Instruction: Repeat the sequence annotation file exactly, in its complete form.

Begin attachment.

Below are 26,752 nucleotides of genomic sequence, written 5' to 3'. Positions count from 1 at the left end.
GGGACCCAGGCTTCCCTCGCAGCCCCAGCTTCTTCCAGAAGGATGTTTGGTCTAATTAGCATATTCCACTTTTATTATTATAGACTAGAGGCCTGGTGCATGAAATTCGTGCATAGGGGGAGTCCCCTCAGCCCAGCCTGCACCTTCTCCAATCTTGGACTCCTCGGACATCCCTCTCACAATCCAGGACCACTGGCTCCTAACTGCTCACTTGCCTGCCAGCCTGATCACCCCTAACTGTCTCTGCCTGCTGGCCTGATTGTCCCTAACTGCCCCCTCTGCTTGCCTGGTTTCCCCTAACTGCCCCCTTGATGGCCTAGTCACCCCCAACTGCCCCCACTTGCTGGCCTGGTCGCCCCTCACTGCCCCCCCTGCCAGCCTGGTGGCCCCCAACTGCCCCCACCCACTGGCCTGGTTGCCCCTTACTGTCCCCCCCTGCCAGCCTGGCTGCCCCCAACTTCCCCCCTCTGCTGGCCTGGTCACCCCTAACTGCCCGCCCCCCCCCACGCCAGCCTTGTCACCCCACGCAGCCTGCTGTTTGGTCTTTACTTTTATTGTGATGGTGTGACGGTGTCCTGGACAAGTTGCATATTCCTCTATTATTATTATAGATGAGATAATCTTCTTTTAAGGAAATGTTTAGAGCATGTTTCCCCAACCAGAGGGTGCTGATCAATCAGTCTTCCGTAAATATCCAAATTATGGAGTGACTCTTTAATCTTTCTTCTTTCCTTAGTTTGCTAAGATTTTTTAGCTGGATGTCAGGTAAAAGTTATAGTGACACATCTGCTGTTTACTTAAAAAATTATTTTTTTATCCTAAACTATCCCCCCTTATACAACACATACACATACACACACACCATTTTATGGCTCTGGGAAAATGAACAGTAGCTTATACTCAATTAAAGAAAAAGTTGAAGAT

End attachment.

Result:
Below are 26,752 nucleotides of genomic sequence, written 5' to 3'. Positions count from 1 at the left end.
GGGACCCAGGCTTCCCTCGCAGCCCCAGCTTCTTCCAGAAGGATGTTTGGTCTAATTAGCATATTCCACTTTTATTATTATAGACTAGAGGCCTGGTGCATGAAATTCGTGCATAGGGGGAGTCCCCTCAGCCCAGCCTGCACCTTCTCCAATCTTGGACTCCTCGGACATCCCTCTCACAATCCAGGACCACTGGCTCCTAACTGCTCACTTGCCTGCCAGCCTGATCACCCCTAACTGTCTCTGCCTGCTGGCCTGATTGTCCCTAACTGCCCCCTCTGCTTGCCTGGTTTCCCCTAACTGCCCCCTTGATGGCCTAGTCACCCCCAACTGCCCCCACTTGCTGGCCTGGTCGCCCCTCACTGCCCCCCCTGCCAGCCTGGTGGCCCCCAACTGCCCCCACCCACTGGCCTGGTTGCCCCTTACTGTCCCCCCCTGCCAGCCTGGCTGCCCCCAACTTCCCCCCTCTGCTGGCCTGGTCACCCCTAACTGCCCGCCCCCCCCCACGCCAGCCTTGTCACCCCACGCAGCCTGCTGTTTGGTCTTTACTTTTATTGTGATGGTGTGACGGTGTCCTGGACAAGTTGCATATTCCTCTATTATTATTATAGATGAGATAATCTTCTTTTAAGGAAATGTTTAGAGCATGTTTCCCCAACCAGAGGGTGCTGATCAATCAGTCTTCCGTAAATATCCAAATTATGGAGTGACTCTTTAATCTTTCTTCTTTCCTTAGTTTGCTAAGATTTTTTAGCTGGATGTCAGGTAAAAGTTATAGTGACACATCTGCTGTTTACTTAAAAAATTATTTTTTTATCCTAAACTATCCCCCCTTATACAACACATACACATACACACACACCATTTTATGGCTCTGGGAAAATGAACAGTAGCTTATACTCAATTAAAGAAAAAGTTGAAGAT